Oil & Natural Gas Corporation Ltd. v Saw Pipes (2001)
(Setting aside of arbitral award for violating ‘public policy’)
(Section 34, Arbitration & Conciliation Act)
• Whether the liquidation of damages by ONGC legally right?
• Whether Patent illegality could be used as a ground to assail the award under section 34?
• Oil and Natural Gas Commission had placed an order on Saw Pipes for the supply of equipment for offshore exploration, to be procured from approved European manufacturers. There was a delay in delivery due to a strike in Europe.
• Delivery of goods in time was the indispensable clause of the contract and though ONGC extended the time, it invoked the clause for recovery of Liquidated Damages by withholding the amount from the payment to the supplier.
• Saw pipes disputed the deduction and matter were referred to arbitration. While the arbitral tribunal rejected Saw Pipe's defence of force majure, it required ONGC to lead evidence to establish the loss suffered by the breach and proceed to hold, in absence of evidence of financial losses, that the deduction of Liquidated damages was wrongful.
• The award was challenged by ONGC; inter alia as being opposed to public policy ONGC's case was that the arbitral tribunal failed to decide the dispute by not applying the prevailing substantive law, ignoring the terms of the contract and customary practices of usage of trade in such transactions. ONGC challenged the award as being patently illegal. The single judge and a division bench of Bombay High Court dismissed the challenge.
• The appellant contended that where there was a clear violation of Sections(28 - 31) of the Arbitration and Conciliation Act, 1996 or the terms of the contract between the parties, the award could be set aside by the court while exercising jurisdiction under Section 34 of the Act.
• It was argued that since under the terms of the contract the appellant was entitled to recover agreed liquidated damages at the agreed rate, the award was contrary to Section 28(3) of the Act, the award was on the face of it illegal and erroneous as the Arbitral Tribunal had misinterpreted the law in holding that the appellant was required to prove the loss suffered by it before recovering the liquidated damages, the grant of interest by the Arbitral Tribunal on the liquidated damages deducted by the appellant was against the specific terms of the contract which provided that on a disputed claim no interest would be payable, and for the purpose of construction of contracts, the intention of the parties has to be gathered from the words they have used and not independently thereof.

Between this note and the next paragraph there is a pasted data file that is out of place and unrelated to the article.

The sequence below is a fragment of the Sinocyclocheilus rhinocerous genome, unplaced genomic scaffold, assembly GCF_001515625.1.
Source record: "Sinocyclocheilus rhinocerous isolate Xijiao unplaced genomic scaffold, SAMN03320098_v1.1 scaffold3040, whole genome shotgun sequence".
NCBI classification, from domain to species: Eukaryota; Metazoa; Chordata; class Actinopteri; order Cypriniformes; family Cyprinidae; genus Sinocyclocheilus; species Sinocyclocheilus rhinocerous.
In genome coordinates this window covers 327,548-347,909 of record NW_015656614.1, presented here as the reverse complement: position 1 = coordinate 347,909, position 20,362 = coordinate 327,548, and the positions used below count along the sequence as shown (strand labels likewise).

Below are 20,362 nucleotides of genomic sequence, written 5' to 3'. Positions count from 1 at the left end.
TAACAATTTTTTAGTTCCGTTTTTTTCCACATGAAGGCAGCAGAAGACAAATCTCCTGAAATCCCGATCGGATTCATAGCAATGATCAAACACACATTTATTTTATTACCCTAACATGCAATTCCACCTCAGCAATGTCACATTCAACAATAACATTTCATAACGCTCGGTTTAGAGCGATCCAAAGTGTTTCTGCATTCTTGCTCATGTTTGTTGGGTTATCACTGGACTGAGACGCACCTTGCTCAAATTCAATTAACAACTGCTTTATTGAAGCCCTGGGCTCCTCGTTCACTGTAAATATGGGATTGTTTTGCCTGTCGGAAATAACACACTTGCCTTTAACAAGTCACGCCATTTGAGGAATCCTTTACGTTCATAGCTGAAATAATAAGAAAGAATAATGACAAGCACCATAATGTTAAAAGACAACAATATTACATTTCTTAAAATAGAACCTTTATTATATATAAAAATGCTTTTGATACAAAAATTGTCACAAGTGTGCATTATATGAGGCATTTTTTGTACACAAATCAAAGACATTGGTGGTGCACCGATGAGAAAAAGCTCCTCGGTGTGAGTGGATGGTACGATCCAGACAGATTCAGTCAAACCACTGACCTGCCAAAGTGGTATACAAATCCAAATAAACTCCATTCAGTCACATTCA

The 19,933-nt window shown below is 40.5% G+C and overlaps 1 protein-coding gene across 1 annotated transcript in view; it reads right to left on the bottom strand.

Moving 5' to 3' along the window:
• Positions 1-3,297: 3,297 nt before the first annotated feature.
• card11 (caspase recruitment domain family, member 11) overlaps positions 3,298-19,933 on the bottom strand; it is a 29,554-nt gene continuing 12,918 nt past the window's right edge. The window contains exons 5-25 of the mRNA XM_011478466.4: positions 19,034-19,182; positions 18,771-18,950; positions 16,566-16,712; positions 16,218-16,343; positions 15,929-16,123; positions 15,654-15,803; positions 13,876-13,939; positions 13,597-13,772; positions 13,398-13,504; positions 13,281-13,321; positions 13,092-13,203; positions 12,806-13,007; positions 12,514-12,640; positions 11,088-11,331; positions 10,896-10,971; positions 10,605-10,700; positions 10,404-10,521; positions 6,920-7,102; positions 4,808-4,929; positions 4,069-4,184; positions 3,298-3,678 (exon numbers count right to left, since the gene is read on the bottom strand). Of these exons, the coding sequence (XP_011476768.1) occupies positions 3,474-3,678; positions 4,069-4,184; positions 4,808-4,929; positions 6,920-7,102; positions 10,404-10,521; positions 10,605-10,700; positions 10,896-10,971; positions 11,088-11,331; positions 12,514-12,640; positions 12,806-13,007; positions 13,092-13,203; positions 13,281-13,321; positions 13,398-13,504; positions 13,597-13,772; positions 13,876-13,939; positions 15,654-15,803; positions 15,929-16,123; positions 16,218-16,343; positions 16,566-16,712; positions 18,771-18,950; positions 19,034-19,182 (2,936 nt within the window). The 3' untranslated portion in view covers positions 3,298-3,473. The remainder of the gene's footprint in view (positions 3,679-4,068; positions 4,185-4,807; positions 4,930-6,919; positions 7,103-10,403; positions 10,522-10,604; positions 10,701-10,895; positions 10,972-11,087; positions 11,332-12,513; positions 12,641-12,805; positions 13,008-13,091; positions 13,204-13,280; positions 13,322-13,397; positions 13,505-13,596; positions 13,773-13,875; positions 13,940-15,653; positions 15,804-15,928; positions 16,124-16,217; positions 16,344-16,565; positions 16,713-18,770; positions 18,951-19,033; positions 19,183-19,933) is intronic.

• The respondents argued that the court's jurisdiction is limited in Section 34 and the award can be set aside only if it conflicts with the public policy of India.
The Supreme Court allowed the appeal mentioning the failure of compliance of rules by the Arbitral Tribunal and held that the tribunal acted beyond its jurisdiction.
"It is to be reiterated that it is the primary duty of the arbitrators to enforce a promise which the parties have made and to uphold the sanctity of the contract which forms the basis of the civilized society and also the jurisdiction of the arbitrators. Hence, this part of the award passed by the arbitral tribunal granting interest on the amount deducted by the appellant from the bills payable to the respondent is against the terms of the contract and is, therefore, violative of Section 28(3) of the Act."
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